What if we experienced church like a jazz ensemble…connected, not only to those that we can see, but also with those who have and have yet to follow Jesus?
We were all created for community–Beloved Community.
E pluribus unum–out of many, one. This motto represents the American desire to be a society in which people from the whole world can come and participate. It appears on the Great Seal of the United States and on much of our money, and it represents our quest and questions when it comes to community in our culture.
It’s a laudable goal, but how do you make many into one? The answer depends on your metaphor. The image we have in our mind for community is vital, not just for our country, but for church as well, for our culture will guide our pursuit toward being one in Christ.
Mixed Metaphors, Mixed Results
The Melting Pot and The Salad Bowl were (and still are for many) guiding metaphors for making one out of many. While both have their strengths they have shown themselves to be fraught with pitfalls when it comes to actually inspiring the many to become one.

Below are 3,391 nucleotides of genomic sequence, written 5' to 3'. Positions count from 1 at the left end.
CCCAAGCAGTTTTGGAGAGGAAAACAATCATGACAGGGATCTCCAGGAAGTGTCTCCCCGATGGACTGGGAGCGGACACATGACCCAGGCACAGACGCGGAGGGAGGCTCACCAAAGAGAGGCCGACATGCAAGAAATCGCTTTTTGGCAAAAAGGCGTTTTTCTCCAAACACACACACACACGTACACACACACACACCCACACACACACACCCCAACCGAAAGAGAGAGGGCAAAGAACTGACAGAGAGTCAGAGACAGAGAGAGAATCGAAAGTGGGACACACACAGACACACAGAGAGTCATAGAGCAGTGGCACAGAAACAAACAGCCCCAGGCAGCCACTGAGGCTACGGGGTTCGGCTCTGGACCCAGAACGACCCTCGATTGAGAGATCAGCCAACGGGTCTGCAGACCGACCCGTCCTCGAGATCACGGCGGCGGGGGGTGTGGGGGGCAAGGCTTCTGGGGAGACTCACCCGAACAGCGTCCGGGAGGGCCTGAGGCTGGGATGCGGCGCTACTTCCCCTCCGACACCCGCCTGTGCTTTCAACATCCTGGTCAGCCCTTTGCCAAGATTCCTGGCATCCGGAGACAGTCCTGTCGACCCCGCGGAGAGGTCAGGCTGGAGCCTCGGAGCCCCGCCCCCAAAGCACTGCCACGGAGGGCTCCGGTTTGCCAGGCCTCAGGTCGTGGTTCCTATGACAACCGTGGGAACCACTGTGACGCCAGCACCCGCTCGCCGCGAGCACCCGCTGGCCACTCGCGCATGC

Because it is unique to America, jazz also has struggled with e pluribus unum and offers us an alternative way of viewing relationships: Ensemble–Life in concert with and for each other.
What is it that allows the same people to play the same song night after night and yet still be interested in each other and what they are doing? What allows a jazz musician from one city to walk into a venue in another and join a group she has never played with–and yet they sound as if they have jammed together on many an occasion?
In my book, Finding the Groove: Composing a Jazz-Shaped Faith, I explain the nuances of ensemble community and what this way of doing relationships can teach the church, especially when it comes to actually practicing Christianity. Robert O’Meally, summed it up well when he wrote, “Jazz is freedom…the one-and-many e pluribus unum with a laid-back beat”!
Desmond Tutu gets it.